Former Lynyrd Skynyrd guitarist Ed King dead at age 68

Lyndsey Parker

Another tragedy has struck in the Lynyrd Skynyrd camp. The legendary Southern rock band’s former guitarist and bassist Ed King, the co-writer of “Sweet Home Alabama” and other Skynyrd classics, died Aug. 22 from cancer. He was 68 years old. According to Nashville news station WTVF, King had been battling cancer for several months.

King, an original member of the psychedelic group Strawberry Alarm Clock (best known for the 1967 chart-topper “Incense and Peppermints,” which King also co-wrote), joined Lynyrd Skynyrd in 1972 and played on their first three albums, Pronounced Leh-nerd Skin-nerd, Second Helping, and Nuthin’ Fancy. At first, he replaced Leon Wilkeson on bass, but when Wilkeson returned to the lineup, he switched to guitar and became part of the band’s signature triple-axe sound.

Ed King (Photo: Consequence of Sound)

King’s voice was heard counting off the “one, two, three” intro before the famous guitar riff of “Sweet Home Alabama.” He also wrote or co-wrote “Poison Whiskey,” “Saturday Night Special,” “Mr. Banker,” “Swamp Music,” “Whiskey Rock-a-Roller,” “Railroad Song,” “I Need You,” and “Workin’ for MCA.”

King temporarily left Lynyrd Skynyrd in 1975, two years before the tragic plane crash in Gillsburg, Miss., that killed three Skynyrd members — including King’s replacement on guitar, Steve Gaines. King rejoined the reunited group in 1987 and played with them until in 1996, when he retired due to congestive heart failure. Along with all of Skynyrd’s pre-crash members, King was inducted into the Rock & Roll Hall of Fame in 2006.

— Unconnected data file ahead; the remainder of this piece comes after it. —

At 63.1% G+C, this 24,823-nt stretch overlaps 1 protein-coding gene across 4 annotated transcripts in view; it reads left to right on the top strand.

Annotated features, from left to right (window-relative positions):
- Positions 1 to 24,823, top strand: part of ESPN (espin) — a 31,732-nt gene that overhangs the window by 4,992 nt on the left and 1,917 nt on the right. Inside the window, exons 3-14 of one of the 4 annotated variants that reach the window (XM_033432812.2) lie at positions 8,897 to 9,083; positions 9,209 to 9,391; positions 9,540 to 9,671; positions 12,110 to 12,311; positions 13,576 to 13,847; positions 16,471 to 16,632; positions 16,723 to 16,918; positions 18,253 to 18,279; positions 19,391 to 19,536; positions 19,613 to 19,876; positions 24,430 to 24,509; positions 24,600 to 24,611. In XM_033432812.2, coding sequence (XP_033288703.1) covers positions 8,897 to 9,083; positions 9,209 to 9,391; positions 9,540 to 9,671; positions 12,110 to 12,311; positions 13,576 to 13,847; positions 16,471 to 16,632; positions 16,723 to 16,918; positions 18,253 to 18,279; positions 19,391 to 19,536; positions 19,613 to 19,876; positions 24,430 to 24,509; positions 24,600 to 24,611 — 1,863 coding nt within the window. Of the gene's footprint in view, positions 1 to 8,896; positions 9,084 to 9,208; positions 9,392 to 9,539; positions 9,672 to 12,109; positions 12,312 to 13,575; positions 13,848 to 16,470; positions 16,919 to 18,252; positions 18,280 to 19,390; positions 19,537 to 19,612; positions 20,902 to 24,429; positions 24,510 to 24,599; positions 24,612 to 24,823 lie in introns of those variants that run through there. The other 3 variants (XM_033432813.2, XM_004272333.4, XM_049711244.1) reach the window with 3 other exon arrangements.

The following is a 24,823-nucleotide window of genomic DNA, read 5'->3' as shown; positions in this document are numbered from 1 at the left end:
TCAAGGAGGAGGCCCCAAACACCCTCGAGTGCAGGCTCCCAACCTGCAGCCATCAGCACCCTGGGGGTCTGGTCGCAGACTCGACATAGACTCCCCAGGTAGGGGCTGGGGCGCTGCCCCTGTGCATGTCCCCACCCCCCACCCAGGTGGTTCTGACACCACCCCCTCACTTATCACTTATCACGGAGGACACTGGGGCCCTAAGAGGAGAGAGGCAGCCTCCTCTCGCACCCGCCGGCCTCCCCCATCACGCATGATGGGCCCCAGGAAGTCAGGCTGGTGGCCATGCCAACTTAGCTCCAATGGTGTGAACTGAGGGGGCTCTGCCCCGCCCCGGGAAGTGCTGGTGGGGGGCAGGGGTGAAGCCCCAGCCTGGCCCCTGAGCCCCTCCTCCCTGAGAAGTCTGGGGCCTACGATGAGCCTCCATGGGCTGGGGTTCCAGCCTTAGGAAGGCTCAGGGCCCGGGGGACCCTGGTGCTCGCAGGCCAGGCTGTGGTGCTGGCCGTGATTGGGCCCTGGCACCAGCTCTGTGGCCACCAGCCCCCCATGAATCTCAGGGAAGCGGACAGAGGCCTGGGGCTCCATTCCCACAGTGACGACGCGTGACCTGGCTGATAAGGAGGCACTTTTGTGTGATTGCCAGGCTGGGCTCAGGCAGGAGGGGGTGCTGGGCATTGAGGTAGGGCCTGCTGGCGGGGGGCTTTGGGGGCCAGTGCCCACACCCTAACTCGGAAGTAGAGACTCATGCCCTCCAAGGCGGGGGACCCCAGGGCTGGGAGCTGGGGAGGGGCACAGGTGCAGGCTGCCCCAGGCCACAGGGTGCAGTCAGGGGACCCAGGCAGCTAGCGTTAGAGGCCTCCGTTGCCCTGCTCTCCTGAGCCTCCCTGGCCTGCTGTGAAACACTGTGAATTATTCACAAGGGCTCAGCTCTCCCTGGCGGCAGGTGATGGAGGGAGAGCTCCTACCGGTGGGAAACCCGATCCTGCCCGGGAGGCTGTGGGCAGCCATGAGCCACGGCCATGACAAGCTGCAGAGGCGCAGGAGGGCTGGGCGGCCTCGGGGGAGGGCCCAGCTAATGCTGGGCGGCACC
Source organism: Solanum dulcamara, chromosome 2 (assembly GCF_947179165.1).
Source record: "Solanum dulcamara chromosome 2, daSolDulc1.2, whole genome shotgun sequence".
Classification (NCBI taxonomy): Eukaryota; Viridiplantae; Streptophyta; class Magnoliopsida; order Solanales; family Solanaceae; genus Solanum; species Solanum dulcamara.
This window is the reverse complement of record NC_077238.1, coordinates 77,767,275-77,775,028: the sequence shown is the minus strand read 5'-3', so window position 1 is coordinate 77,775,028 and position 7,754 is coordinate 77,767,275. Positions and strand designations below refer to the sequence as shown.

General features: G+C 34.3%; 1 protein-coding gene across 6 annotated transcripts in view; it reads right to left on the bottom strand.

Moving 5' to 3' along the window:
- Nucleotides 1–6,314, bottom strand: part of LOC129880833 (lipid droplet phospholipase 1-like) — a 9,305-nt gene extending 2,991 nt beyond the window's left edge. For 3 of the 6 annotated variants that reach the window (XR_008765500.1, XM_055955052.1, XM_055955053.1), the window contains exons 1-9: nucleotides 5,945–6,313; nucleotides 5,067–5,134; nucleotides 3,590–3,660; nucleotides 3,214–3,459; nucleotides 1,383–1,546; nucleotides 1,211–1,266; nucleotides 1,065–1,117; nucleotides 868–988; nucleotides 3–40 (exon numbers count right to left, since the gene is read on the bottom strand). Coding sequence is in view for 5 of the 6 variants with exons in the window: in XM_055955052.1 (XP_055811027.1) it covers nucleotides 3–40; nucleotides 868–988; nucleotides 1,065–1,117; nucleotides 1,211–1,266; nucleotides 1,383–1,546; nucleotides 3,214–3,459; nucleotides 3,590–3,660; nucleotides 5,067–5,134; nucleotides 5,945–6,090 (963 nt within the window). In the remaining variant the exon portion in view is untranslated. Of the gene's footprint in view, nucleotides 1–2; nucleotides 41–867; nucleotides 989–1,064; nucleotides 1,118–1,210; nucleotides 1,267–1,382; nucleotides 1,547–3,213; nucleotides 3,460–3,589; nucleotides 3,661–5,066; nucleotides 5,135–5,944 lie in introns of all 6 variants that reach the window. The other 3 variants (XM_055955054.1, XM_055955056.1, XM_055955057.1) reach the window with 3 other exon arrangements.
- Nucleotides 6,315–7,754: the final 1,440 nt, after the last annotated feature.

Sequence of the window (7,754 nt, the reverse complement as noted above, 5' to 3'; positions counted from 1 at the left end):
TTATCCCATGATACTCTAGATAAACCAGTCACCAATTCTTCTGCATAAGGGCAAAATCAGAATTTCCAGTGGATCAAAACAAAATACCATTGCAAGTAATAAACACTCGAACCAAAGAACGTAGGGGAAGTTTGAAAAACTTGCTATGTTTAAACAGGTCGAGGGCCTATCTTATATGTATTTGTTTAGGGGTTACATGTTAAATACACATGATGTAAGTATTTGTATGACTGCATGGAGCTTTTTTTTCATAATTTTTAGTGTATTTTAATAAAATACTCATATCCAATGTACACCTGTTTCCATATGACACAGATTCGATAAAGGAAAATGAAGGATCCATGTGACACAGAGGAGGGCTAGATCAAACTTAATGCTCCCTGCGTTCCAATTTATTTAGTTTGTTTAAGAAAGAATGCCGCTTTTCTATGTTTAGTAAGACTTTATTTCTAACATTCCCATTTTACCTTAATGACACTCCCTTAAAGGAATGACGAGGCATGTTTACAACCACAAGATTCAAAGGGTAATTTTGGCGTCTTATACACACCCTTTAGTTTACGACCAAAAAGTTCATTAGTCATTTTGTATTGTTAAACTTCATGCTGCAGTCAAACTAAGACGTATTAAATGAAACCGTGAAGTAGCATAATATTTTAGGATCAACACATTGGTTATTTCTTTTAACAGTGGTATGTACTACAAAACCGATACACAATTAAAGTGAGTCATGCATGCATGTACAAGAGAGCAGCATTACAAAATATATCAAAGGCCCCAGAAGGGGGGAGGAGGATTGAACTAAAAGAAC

Gary Rossington, Billy Powell, Artimus Pyle, Ed King, and Bob Burns at the Rock & Roll Hall of Fame dinner in 2006.  (Photo: Stuart Ramson/AP)

King figures prominently in the new Lynyrd Skynyrd documentary If I Leave Here Tomorrow, which made its premiere at this year’s South by Southwest festival. Speaking to Yahoo Entertainment at that time, Lynyrd Skynyrd’s lone surviving original founder, Gary Rossington, described getting emotional watching a scene in which King reminisced about being invited to join the band. “There’s a part at the beginning when Ed King is talking about our song ‘Need All My Friends.’ Then it shows us, me and singer Ronnie [Van Zant, who also died in the ’77 plane crash] looking right at each other,” he said. “And it was like, all my friends are dead and gone. I just went, ‘Oh, my God.’ It’s just real sentimental to me.”


In a statement released Thursday, Rossington said: “Ed was our brother, and a great songwriter and guitar player. I know he will be reunited with the rest of the boys in Rock and Roll Heaven. Our thoughts and prayers are with his family.”


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